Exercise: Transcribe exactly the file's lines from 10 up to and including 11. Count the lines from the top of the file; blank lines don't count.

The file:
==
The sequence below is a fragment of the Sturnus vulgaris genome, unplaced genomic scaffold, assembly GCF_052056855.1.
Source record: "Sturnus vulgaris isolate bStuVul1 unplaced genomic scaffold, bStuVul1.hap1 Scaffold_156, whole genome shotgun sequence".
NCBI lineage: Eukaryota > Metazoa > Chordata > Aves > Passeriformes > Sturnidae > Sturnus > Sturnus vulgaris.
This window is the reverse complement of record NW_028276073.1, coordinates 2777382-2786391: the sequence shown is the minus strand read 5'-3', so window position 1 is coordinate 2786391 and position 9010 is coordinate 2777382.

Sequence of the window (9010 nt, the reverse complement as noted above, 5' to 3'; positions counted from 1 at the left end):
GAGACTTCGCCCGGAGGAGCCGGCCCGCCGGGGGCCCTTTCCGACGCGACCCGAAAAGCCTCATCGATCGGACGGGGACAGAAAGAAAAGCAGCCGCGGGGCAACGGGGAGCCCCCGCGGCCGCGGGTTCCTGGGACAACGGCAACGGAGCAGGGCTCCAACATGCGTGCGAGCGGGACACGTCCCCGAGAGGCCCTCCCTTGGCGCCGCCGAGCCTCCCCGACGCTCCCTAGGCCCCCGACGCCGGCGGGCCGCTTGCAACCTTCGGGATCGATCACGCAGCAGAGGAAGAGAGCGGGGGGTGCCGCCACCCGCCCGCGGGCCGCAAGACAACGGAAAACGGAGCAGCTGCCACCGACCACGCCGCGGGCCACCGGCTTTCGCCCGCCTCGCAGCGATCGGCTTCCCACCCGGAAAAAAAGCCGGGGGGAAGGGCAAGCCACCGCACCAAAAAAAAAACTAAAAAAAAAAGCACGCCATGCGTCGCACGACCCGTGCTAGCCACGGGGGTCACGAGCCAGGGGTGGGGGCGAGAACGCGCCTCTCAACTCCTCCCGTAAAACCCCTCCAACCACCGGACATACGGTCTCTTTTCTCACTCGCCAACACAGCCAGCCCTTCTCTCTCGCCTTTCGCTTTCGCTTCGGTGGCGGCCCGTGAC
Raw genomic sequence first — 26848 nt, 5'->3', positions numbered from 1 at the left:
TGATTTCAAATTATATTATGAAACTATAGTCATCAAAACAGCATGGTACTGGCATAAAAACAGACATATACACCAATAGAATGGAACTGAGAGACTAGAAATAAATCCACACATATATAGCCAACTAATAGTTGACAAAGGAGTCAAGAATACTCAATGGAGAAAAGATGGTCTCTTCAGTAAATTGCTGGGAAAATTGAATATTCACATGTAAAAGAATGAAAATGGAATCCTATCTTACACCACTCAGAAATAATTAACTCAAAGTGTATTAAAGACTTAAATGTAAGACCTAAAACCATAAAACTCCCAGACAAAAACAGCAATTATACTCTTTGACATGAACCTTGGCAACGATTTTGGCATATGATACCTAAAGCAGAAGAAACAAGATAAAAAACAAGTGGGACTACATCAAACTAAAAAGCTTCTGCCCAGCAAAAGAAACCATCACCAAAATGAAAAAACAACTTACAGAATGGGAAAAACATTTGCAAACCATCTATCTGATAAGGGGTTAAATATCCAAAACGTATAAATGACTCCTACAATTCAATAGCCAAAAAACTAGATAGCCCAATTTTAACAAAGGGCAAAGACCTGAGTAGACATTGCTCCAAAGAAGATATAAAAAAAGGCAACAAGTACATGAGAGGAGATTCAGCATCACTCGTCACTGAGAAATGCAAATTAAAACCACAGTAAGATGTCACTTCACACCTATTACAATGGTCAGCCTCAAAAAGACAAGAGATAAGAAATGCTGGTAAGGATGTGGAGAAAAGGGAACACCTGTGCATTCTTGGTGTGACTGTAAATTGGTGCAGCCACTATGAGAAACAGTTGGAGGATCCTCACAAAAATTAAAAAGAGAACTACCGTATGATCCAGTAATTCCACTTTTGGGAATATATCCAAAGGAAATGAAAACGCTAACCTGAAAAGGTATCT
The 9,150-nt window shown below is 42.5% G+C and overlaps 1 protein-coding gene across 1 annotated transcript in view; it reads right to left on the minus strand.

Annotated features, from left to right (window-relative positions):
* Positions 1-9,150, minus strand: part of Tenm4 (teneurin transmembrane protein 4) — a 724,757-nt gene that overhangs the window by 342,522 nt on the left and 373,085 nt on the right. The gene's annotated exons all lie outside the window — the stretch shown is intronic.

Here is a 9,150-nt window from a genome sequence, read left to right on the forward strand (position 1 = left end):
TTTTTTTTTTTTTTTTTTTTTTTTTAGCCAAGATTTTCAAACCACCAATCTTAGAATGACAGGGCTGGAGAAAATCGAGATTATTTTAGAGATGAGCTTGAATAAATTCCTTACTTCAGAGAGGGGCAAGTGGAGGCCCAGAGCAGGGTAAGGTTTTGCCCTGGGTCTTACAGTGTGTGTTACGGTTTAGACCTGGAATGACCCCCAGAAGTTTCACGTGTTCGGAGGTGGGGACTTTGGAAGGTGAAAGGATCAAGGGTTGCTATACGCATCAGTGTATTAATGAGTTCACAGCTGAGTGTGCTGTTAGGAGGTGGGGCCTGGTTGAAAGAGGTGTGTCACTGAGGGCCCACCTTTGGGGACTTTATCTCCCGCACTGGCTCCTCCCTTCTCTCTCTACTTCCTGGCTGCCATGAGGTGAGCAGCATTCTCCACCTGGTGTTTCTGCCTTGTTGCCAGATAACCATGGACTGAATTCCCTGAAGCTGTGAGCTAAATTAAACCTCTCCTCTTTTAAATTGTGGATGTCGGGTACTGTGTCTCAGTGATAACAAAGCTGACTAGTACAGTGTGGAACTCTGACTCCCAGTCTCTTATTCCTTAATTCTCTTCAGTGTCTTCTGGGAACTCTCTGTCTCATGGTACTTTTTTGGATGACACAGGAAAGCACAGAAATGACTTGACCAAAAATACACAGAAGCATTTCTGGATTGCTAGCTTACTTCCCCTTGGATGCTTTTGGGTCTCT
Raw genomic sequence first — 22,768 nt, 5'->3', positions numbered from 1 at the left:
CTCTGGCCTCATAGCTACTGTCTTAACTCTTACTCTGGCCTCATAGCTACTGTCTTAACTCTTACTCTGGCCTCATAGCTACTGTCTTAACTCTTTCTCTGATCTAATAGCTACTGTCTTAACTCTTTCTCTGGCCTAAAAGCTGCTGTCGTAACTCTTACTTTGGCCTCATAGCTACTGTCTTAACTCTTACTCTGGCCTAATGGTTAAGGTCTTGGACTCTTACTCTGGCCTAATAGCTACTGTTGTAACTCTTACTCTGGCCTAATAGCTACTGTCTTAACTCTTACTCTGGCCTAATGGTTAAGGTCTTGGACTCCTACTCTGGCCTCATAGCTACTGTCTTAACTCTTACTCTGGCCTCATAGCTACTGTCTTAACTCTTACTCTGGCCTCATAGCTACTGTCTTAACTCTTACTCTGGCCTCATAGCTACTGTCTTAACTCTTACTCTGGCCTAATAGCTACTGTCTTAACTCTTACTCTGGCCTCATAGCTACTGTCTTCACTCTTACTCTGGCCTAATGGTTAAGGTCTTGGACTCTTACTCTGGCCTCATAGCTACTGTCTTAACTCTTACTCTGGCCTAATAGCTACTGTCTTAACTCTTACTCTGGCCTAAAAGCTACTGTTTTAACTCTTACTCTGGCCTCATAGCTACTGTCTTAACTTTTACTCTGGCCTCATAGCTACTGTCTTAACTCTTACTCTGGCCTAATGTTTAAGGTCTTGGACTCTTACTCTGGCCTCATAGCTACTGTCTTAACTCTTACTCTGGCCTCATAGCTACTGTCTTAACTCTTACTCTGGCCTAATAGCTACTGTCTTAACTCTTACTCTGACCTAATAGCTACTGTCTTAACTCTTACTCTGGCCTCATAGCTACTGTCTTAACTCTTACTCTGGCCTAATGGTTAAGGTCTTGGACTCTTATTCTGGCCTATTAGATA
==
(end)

Annotated features, from left to right (window-relative positions):
* Positions 1-9,150, minus strand: part of Tenm4 (teneurin transmembrane protein 4) — a 724,757-nt gene that overhangs the window by 342,522 nt on the left and 373,085 nt on the right. The gene's annotated exons all lie outside the window — the stretch shown is intronic.